Impressed? Excited?! Do you feel shivers up and down your spine??!! (ok some may ‘feel’ good, others not so good) Arriving aboard Enterprise in June ’96 I brought sixteen years’ experience to what was a brand new platform for me; the aircraft carrier. I arrived with trepidation (not so good) when she just left the shipyard. She was already 35 years old and the dirtiest ship I’d ever served on. I left with more pride in her and my own abilities, for she was a formidable national asset with more engineering versatility than any other ship in the fleet. I learned this reading her story, through history books, technical manuals, and damage control prints. I became part of her story. To bring fantasy and reality together “Part of the ship, part of the crew,” we are one in the same (from Pirates of the Caribbean).
So what? Likely most of you are not running a ship or nuclear reactors. Likely most of you are either running your part of someone else’s business (labor or management) or running your own business. My ‘so what’ today is whether you as the manager or laborer are reading about the company you are working. If it is your company, am I able to read about it and learn what you do? ‘Reading’ today isn’t necessarily an involved activity, though as I wrote in my last post, the more detailed and complete the concept in print, the more time spent reading, the stronger the bond to the intended program.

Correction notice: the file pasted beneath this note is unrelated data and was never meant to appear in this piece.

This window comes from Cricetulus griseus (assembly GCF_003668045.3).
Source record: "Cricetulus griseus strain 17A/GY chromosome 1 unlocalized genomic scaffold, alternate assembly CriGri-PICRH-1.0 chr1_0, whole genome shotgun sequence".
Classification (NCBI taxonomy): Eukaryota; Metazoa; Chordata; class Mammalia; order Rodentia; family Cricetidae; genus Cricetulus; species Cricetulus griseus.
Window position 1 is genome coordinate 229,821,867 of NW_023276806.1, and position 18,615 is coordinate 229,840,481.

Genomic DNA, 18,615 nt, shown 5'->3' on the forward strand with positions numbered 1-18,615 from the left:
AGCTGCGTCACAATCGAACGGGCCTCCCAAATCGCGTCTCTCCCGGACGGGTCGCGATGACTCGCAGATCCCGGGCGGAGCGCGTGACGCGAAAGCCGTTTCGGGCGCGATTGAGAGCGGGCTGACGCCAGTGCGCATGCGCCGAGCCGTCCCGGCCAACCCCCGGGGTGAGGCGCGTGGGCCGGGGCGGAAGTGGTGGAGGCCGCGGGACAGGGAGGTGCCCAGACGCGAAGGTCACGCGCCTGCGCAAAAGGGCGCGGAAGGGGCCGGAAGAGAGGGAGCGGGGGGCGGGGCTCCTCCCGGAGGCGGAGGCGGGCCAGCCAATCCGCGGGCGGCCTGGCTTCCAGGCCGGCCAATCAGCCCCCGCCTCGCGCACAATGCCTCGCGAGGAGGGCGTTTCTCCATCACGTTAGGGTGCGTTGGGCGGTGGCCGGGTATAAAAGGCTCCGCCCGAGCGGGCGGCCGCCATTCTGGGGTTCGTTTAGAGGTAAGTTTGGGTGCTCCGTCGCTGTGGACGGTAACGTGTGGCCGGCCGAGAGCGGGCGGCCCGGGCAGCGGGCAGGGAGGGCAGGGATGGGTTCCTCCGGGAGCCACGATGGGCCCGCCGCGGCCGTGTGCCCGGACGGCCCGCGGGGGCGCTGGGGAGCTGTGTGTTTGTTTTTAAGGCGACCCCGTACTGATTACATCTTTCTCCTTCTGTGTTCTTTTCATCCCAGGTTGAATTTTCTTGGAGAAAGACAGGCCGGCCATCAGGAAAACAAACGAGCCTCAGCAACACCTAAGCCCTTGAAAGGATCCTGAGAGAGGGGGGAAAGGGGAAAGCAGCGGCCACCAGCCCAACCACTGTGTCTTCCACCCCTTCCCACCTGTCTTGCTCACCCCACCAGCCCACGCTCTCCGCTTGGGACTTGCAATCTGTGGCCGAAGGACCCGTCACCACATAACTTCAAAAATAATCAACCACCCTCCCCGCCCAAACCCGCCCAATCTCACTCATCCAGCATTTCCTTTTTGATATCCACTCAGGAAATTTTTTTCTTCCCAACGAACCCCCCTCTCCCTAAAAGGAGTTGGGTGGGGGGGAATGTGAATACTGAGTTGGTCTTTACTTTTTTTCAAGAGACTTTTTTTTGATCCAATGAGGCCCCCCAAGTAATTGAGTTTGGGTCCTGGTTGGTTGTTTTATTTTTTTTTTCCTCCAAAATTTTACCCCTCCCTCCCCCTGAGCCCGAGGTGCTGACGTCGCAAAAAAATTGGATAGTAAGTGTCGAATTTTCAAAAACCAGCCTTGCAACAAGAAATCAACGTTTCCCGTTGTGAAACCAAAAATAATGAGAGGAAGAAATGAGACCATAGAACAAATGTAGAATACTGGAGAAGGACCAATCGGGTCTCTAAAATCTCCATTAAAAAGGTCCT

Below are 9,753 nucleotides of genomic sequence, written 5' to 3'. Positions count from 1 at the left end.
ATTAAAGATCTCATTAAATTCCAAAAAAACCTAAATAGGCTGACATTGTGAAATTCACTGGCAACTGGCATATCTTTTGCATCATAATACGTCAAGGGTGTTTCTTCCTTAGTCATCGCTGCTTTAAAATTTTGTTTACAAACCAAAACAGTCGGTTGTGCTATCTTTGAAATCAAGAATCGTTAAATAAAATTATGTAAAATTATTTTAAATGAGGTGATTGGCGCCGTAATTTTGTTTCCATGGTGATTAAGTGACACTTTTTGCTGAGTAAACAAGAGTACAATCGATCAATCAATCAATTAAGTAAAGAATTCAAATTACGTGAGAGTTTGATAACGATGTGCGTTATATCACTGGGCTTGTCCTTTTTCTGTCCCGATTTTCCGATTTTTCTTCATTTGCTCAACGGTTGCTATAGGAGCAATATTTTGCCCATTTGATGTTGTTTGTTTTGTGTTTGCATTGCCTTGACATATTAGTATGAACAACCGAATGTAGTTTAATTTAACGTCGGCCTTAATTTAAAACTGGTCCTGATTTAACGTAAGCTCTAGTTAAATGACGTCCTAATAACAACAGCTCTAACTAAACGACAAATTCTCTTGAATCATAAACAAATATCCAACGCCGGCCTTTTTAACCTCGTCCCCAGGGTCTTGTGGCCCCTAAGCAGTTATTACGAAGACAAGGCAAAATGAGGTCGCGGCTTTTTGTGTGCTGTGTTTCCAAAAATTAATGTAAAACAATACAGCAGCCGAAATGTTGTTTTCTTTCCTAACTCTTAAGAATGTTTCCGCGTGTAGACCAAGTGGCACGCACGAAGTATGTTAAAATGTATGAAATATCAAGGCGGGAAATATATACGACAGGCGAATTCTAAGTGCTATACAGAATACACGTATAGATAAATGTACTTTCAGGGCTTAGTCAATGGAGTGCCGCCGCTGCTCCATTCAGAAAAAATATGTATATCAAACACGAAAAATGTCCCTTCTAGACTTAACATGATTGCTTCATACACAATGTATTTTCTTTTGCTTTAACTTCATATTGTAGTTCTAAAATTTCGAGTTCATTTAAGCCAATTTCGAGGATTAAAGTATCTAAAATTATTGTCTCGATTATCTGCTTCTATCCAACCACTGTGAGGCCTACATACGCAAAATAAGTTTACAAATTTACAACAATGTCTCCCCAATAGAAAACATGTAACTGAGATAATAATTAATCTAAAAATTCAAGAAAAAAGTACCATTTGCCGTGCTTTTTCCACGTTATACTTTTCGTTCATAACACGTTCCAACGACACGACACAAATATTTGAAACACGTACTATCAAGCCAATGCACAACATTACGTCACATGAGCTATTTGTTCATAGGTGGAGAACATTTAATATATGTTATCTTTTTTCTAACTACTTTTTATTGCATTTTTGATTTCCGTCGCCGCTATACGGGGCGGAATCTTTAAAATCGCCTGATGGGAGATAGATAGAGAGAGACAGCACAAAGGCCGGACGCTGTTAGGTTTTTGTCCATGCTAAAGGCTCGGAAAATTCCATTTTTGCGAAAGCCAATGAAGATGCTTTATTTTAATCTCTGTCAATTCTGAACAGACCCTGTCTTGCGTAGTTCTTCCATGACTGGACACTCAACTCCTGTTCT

Most websites have an ‘About’ the company tab these days. Do your employees know the company/department ‘story’? Can they tell others or share between themselves the mission they work toward? Do you emphasize this mission when you ’round’ and talk with them? Do they know who your key people are and how to interact with them? What are the policies for sharing ideas? …for customer interaction, including phone and email protocol? What would I learn about your company/department by just making a short visit by any of the above means?
We, as a people, are more committed to that which we believe in, and we believe in those entities we know best. Make sure you and your people invest time in reading the ‘story’ of your company, and the policies that perpetuate that story. Immerse yourselves. Become “Part of the ship, part of the crew.”
[this story is a follow-on to last week’s (5/15/16) LinkedIN post concerning the difference between reading 140-character tweets and studying lengthy character building stories. I thought it appropriate to share in this format as we. For more management related commentary, see my profile at http://www.linkedin.com/in/johnzoll%5D